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||12 December 2009
Indonesia upbeat over mobile marketing prospects
Indonesia will see a boom in mobile marketing starting next year, as the tight competition in the cellular phone business forces providers to offer new services that are as creative as possible, the Jakarta Post quoted an industry association as saying.
Cellular Phone Provider Association (ATSI) chairman Sarwoto Atmosutarno said Thursday that the emergence of mobile marketing, as one of the newest mobile features, was a consequence of the tight competition among the 11 cellular providers operating in the country.
“There are currently 178 million registered cellular users in the country. That is a big market for marketers, isn’t it?” Sarwoto told the audience at the 2010 annual Markplus Conference.
Studies have predicted that the cellular phone industry would grow by about 10 to 12 percent next year, “The studies also show that, in Jakarta, the SIM card ownership rate is currently about 1.2, meaning that many Jakartans own more than one cellular phone,” he added.
This exceptional market should convince marketers to shift their marketing methods to mobile marketing, Sarwoto said.
Some major cellular players like Indosat and Bakrie Telecom have begun providing mobile marketing services. Indosat’s mobile marketing feature has just been launched under the brand “i-klan”. The feature is based on inserting advertising content to cellular users using SMS, where users could receive additional credits for a certain number of received ads by SMS.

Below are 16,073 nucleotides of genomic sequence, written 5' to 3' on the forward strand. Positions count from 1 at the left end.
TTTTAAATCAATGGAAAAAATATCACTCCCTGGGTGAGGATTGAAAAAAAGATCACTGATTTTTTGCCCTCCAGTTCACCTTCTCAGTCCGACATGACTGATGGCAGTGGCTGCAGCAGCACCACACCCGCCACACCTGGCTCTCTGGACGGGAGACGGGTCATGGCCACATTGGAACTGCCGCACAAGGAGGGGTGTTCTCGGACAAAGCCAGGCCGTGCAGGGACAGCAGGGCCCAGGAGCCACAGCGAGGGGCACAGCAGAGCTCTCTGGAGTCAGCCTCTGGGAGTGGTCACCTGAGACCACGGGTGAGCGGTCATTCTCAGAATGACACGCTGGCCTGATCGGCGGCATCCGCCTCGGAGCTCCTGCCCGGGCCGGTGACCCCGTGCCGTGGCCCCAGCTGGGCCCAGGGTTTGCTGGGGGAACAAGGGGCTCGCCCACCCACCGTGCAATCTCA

Bakrie’s Esia frequently sends advertising content to users via SMS and calls. It is no longer exceptional that Esia users would get phone calls from machine-operated voices.
A study shows that mobile marketing sales currently reached $480 million in the Asia Pacific region, about 2 percent of total sales.
In the future, mobile marketing could reach cellular users through various ways including video calls, or by pushing email, or other internet-related features, said Sarwoto, who is also the director of Telkomsel, the cellular business subsidiary of the country largest telecom firm PT Telekomunikasi Indonesia.
According to Sarwoto the tight competition has resulted in Indonesia benefiting from the cheapest cellular tariffs in the world.
As tariffs keep decreasing, he said, cellular businesses must no longer rely on basic services, SMS and phone calls but creatively find other sources of income from mobile marketing.
Sarwoto predicted that next year’s investment in the telecommunication industry would reach about the same as this year, which was $2.2 billion.
The Association of Indonesian Retailers (Aprindo) chairman, Roy N. Mandey, said that mobile marketing would also help the retail sector to increase its sales.
“Almost 10 percent of retail customers today use online business methods, including via mobile gadgets,” he told Thursday’s conference.
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